Vocalic dorsality in Articulator Theory

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On the strength of Halle’s (1995) demonstration that assimilation processes spread only terminal elements, Halle et al. (2000) propose to revise the Articulator Theory of feature geometry (Sagey 1986 et seq.) by treating designated articulators not as nodes but as features (viz. [coronal], [labial], [dorsal]) since indeed they participate in assimilation. Halle (2005) goes on to conclude that all features are terminal (since all may spread) and that we should dispense with subsegmental nodes altogether. Aside from these revisions, Halle (like Padgett and Yip) retains the feature-geometric conception of (local) assimilation as spreading. Revised Articulator Theory also preserves a long tradition in taking the tongue body to be the designated articulator of vowels (Halle 2003; Levi 2008), a view that is anathematic to the now dominant school of feature geometry known as Vowel-Place Theory (Clements 1989 et seq.). Thus current Articulator Theory uniquely generates the strong hypothesis that vowels are specified for an articulator feature [dorsal] which can spread individually because it is terminal in the segment. On the further (also traditional) assumption that phonotactics intensify within syllable rhymes, a more precise prediction can be made: [dorsal] may spread from any vowel to any adjacent segment, and coda consonants are favored targets. This specific prediction of current Articulator Theory is borne out in a variety of velarization patterns across languages. Revising and extending an original proposal by Paradis and Prunet (1993), I show that vowels can spread [dorsal] to a following tautosyllabic consonant, be it nasal, obstruent, or liquid. I also argue that extant alternative analyses fail. My conclusion is that the frequency and range of velarization effects argue strongly in favor of the Articulator Theory view of vowels (Halle 2003; Levi 2008): they are [dorsal], and this is a terminal feature.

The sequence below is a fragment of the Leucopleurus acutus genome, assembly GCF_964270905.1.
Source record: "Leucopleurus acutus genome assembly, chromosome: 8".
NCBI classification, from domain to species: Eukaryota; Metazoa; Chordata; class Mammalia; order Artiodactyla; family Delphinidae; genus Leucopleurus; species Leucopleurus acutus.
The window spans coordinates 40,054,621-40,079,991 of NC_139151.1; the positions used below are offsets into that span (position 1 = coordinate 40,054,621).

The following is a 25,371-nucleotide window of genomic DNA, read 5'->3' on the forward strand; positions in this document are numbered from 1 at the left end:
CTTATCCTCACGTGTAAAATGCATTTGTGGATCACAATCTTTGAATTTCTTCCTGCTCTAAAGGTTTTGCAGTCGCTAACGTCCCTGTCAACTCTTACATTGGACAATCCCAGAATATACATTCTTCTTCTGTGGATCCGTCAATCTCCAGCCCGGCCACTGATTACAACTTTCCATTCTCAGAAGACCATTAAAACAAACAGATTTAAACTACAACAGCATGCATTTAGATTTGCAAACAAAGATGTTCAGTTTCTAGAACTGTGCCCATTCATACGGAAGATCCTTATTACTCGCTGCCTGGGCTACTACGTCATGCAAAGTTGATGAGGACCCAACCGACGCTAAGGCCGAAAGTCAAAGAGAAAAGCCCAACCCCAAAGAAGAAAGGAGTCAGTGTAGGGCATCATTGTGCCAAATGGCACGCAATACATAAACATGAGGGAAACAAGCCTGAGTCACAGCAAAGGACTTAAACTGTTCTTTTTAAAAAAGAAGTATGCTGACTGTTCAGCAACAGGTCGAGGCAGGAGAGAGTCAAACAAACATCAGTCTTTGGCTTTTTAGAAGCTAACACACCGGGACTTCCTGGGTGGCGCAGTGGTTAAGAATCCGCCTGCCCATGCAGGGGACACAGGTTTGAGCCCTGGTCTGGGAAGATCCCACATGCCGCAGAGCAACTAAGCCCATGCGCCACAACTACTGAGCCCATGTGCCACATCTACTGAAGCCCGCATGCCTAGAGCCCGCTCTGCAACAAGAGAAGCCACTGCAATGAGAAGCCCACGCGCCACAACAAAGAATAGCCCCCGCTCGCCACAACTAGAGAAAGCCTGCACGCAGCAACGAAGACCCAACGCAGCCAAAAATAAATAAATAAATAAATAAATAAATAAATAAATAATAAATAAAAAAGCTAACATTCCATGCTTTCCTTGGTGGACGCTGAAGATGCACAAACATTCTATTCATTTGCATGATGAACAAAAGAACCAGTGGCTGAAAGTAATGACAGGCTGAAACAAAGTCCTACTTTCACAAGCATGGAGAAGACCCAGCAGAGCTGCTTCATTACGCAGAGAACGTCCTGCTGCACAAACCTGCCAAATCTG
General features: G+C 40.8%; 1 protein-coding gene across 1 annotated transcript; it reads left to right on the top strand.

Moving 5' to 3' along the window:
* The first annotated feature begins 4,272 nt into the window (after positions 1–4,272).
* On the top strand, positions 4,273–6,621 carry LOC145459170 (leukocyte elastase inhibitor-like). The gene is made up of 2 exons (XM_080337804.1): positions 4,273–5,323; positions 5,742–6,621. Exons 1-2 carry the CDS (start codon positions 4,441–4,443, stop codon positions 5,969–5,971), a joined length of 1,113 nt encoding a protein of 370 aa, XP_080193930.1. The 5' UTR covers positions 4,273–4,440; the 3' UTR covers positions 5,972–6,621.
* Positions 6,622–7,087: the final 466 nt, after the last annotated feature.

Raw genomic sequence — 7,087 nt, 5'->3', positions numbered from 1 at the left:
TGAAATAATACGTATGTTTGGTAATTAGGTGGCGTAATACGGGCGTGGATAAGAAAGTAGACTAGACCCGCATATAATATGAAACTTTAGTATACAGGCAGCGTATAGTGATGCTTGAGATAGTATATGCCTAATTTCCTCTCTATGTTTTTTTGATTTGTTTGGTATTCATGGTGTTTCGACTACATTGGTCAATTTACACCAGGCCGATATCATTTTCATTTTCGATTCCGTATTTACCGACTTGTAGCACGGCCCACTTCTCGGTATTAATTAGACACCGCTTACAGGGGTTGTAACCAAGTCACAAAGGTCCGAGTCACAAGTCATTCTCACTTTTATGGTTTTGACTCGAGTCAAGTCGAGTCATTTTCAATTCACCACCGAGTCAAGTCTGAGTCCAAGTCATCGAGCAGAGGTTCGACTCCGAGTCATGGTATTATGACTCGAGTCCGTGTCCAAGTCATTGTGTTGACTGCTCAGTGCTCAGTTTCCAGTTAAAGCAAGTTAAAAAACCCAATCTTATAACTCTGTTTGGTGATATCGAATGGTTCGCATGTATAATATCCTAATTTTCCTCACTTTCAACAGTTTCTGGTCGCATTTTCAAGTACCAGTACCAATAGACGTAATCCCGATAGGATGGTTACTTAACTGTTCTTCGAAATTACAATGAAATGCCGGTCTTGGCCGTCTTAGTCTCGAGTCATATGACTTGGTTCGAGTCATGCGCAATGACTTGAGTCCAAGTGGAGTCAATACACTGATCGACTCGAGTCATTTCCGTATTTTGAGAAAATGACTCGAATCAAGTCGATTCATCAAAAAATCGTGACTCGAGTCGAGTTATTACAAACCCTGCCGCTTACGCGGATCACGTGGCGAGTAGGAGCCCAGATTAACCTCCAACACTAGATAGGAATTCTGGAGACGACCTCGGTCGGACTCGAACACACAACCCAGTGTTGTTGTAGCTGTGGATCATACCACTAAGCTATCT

phonology, vowels, vowel features, velarization, articulator theory
Flynn, D. M. (2012). Vocalic dorsality in Articulator Theory. School of Languages, Linguistics, Literatures and Cultures, University of Calgary, Calgary, AB. pp. 1-31.